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ERIC Number: ED526640
Record Type: Non-Journal
Publication Date: 2009
Pages: 288
Abstractor: As Provided
Reference Count: 0
ISBN: ISBN-978-1-1097-4885-7
ISSN: N/A
Developing a Markup Language for Encoding Graphic Content in Plan Documents
Li, Jinghuan
ProQuest LLC, Ph.D. Dissertation, University of Illinois at Urbana-Champaign
While deliberating and making decisions, participants in urban development processes need easy access to the pertinent content scattered among different plans. A Planning Markup Language (PML) has been proposed to represent the underlying structure of plans in an XML-compliant way. However, PML currently covers only textual information and lacks specifications about graphic information used in plans. To fill in this gap, this dissertation develops a PML extension, termed PMLGraphics, with the capacity of marking up graphic content of plans in a "plan usable" way. The development of the PMLGraphics can significantly impact how plans are made and used in planning practice. The PMLGraphics is built on theoretical research on ontology of graphic representations in plan documents and relationships between different entities of plan content (i.e. text, single graphic and graphic group). The ontology of graphic representations includes typical graphic types in plans, representation methods used by graphics, and classification of intended plan information conveyed by graphics. The proposed PMLGraphics has three components: document metadata that summarizes general information of plan documents, document structure that outlines hierarchical structure of topics in plans, and document content that defines sets of elements to mark up plan content in text, single graphic, and graphic group, as well as relationships between these three content entities. To test the feasibility of the PMLGraphics, three plans are encoded and a prototype for using the PMLGraphics is designed and implemented. Three hypothetical use cases, which simulate scenarios in practical planning processes, are created to test the PMLGraphics capabilities. The use cases demonstrate the feasibility and applicability of the PMLGraphics in accessing graphic content scattered in different plans made by different agents. The significance of the PMLGraphics for planning participants is that, as use cases demonstrate, graphic plan content accessed through PMLGraphics would have been harder to find, if found at all, using hardcopy sources or using electronic files without graphic markup. [The dissertation citations contained here are published with the permission of ProQuest LLC. Further reproduction is prohibited without permission. Copies of dissertations may be obtained by Telephone (800) 1-800-521-0600. Web page: http://www.proquest.com/en-US/products/dissertations/individuals.shtml.]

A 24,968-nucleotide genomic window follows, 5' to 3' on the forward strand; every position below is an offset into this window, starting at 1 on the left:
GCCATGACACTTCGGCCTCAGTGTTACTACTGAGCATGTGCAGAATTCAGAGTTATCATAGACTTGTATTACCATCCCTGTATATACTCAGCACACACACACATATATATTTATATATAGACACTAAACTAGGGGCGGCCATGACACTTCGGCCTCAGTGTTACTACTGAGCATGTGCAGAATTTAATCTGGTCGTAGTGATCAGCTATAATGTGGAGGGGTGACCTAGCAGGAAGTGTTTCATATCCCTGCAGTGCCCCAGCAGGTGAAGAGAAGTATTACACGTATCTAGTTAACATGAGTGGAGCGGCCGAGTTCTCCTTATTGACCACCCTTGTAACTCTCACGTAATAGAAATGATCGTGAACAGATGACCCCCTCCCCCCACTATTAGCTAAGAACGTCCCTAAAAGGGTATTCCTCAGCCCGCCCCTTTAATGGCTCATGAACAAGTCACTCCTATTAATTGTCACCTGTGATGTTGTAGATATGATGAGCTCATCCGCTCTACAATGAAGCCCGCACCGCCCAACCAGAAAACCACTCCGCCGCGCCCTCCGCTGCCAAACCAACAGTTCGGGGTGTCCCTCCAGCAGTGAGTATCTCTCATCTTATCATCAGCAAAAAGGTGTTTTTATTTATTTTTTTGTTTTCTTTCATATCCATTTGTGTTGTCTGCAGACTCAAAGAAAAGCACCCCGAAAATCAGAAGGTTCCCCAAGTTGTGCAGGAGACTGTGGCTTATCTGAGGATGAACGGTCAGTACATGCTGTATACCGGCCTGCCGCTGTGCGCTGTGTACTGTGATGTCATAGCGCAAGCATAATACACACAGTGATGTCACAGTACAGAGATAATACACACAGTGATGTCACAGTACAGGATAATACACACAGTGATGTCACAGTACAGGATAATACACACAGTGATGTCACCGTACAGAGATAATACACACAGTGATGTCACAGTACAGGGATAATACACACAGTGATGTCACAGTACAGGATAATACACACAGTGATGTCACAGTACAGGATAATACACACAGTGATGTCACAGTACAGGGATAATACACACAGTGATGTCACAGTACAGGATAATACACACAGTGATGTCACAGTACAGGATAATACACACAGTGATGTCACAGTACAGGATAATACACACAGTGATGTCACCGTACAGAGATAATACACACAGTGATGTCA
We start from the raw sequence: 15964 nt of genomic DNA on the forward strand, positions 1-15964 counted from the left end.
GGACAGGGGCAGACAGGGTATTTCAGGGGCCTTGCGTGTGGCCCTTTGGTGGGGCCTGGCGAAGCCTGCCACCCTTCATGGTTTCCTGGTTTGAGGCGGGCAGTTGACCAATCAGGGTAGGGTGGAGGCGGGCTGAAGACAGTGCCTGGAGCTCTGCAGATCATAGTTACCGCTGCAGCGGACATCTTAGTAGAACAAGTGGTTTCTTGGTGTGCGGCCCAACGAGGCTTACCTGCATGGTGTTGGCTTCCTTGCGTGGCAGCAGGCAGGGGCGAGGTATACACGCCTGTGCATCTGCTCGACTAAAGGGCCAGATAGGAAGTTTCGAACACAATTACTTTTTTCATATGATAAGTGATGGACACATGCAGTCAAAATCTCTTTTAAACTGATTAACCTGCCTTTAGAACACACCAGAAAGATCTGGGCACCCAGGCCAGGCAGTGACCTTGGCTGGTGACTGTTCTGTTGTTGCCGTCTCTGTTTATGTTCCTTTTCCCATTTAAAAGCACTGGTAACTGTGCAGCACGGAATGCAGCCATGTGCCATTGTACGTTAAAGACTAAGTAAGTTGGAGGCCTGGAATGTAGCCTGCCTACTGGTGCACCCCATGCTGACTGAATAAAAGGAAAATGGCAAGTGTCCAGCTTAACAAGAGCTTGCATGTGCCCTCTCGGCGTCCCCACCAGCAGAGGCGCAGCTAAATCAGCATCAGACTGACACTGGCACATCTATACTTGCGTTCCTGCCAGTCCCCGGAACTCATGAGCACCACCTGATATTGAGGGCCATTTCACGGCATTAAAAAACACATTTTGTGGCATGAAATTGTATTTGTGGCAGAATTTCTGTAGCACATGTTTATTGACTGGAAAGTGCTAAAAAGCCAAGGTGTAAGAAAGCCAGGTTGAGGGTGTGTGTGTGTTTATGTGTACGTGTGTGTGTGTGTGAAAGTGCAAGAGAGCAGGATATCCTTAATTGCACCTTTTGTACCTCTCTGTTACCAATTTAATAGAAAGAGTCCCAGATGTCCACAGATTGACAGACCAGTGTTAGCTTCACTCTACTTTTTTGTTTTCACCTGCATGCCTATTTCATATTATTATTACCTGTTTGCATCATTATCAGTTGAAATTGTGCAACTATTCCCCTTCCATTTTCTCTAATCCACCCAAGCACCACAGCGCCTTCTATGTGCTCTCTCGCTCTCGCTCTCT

ProQuest LLC. 789 East Eisenhower Parkway, P.O. Box 1346, Ann Arbor, MI 48106. Tel: 800-521-0600; Web site: http://www.proquest.com/en-US/products/dissertations/individuals.shtml
Publication Type: Dissertations/Theses - Doctoral Dissertations
Education Level: N/A
Audience: N/A
Language: English
Sponsor: N/A
Authoring Institution: N/A